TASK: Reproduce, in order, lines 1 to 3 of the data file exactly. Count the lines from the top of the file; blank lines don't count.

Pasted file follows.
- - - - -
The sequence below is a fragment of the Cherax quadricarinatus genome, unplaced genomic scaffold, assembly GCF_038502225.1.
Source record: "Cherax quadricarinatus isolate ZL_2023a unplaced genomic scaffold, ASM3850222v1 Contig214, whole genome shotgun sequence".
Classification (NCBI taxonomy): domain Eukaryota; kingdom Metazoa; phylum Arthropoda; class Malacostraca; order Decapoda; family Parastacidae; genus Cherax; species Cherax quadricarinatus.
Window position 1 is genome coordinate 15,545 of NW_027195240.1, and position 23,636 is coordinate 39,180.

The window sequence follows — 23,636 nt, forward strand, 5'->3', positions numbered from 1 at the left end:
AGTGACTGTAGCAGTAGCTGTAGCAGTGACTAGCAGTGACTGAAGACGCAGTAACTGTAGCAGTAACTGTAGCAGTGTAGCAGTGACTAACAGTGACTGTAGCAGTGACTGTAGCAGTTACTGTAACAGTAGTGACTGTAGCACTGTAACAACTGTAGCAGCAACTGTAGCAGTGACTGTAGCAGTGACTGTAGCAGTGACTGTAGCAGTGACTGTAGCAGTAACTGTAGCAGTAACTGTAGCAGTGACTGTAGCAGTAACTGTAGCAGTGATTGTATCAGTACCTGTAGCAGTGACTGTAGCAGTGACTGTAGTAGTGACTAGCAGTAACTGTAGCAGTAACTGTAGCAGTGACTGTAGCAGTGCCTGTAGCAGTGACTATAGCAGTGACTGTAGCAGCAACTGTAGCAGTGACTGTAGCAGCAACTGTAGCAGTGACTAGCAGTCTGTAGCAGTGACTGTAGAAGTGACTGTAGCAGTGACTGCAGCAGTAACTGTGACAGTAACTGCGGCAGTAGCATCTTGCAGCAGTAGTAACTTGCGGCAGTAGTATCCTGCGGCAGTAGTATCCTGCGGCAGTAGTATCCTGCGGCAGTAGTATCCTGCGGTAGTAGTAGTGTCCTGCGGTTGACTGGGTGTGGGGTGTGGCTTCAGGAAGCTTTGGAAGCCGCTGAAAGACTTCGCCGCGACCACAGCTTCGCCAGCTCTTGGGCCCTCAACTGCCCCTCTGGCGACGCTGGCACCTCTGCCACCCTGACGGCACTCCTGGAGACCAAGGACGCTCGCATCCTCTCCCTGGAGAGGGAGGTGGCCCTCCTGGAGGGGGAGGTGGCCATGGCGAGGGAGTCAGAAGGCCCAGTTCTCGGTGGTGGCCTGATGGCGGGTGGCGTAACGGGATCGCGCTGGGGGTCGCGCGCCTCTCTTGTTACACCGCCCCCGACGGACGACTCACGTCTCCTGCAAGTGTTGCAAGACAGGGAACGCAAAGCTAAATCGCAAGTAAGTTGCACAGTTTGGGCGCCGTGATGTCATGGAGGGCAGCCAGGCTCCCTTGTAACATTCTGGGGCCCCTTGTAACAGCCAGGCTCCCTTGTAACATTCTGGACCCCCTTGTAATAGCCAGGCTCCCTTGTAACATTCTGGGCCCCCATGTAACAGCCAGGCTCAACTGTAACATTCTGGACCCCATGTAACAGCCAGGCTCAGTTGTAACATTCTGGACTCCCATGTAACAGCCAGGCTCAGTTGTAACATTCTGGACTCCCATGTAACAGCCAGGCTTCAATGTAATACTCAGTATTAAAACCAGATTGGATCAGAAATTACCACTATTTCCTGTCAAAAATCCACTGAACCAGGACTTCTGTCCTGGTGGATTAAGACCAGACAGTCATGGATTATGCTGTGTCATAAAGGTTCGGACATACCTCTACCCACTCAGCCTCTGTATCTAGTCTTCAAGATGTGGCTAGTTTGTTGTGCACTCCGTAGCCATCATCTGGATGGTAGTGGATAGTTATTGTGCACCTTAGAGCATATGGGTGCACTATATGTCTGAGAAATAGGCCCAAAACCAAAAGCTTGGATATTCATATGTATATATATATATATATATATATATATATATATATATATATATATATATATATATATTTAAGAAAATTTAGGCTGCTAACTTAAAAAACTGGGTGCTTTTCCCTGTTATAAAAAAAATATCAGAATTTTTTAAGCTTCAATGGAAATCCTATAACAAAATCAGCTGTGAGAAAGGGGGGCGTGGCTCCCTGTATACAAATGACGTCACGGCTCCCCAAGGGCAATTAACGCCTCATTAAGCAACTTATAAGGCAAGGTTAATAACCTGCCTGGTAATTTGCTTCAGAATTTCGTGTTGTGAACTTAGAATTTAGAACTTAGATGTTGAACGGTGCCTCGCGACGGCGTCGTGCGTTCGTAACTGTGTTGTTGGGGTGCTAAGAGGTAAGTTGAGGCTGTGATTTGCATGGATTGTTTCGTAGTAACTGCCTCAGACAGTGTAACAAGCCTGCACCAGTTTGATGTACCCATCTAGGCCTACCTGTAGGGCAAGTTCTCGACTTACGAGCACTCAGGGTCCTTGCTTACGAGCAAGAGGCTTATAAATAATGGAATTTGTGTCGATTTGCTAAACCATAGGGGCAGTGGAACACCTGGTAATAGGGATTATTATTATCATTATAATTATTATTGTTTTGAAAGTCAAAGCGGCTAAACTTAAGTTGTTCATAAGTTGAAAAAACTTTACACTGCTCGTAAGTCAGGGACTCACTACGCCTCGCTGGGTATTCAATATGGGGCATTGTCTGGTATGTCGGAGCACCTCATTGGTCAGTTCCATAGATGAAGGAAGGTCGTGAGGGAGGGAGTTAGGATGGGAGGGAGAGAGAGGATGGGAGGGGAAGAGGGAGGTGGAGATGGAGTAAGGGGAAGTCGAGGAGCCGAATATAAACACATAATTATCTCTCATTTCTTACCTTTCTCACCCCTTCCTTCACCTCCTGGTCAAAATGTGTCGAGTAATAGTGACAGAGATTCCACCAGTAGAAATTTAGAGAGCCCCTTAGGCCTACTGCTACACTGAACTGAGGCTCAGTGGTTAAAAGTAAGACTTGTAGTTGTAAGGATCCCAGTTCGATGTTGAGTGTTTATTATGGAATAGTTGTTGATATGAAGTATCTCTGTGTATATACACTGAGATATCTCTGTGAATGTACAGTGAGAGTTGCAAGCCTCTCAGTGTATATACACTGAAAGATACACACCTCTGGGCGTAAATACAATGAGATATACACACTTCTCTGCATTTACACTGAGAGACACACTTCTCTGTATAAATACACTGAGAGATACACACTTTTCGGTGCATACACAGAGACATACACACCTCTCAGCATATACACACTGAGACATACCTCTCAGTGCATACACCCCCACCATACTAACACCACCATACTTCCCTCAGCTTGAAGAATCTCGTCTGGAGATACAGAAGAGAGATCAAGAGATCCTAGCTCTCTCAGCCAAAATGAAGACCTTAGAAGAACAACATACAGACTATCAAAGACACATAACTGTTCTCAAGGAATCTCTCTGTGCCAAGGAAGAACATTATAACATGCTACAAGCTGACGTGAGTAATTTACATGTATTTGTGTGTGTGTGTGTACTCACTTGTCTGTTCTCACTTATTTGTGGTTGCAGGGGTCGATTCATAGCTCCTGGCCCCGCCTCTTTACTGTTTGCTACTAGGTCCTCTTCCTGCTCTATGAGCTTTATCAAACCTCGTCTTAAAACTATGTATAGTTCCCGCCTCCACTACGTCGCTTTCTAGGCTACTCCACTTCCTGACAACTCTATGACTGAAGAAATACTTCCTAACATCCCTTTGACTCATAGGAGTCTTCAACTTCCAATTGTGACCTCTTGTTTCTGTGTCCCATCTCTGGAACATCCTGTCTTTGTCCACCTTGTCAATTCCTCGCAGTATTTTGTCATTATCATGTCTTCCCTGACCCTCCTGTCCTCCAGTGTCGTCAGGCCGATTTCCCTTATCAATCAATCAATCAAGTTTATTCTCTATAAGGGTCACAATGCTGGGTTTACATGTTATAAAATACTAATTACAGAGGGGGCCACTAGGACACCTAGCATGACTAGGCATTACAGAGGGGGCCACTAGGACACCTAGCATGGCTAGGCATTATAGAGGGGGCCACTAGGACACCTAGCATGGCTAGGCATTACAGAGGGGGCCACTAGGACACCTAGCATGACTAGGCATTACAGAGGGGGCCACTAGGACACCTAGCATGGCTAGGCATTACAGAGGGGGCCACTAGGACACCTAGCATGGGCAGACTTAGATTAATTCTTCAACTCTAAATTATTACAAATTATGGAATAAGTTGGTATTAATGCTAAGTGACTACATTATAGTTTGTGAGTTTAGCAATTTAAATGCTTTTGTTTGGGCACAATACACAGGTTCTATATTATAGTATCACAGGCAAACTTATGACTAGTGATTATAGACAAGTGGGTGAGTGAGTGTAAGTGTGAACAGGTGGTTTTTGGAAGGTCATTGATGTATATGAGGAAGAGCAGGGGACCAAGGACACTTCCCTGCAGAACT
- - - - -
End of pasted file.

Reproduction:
The sequence below is a fragment of the Cherax quadricarinatus genome, unplaced genomic scaffold, assembly GCF_038502225.1.
Source record: "Cherax quadricarinatus isolate ZL_2023a unplaced genomic scaffold, ASM3850222v1 Contig214, whole genome shotgun sequence".
Classification (NCBI taxonomy): domain Eukaryota; kingdom Metazoa; phylum Arthropoda; class Malacostraca; order Decapoda; family Parastacidae; genus Cherax; species Cherax quadricarinatus.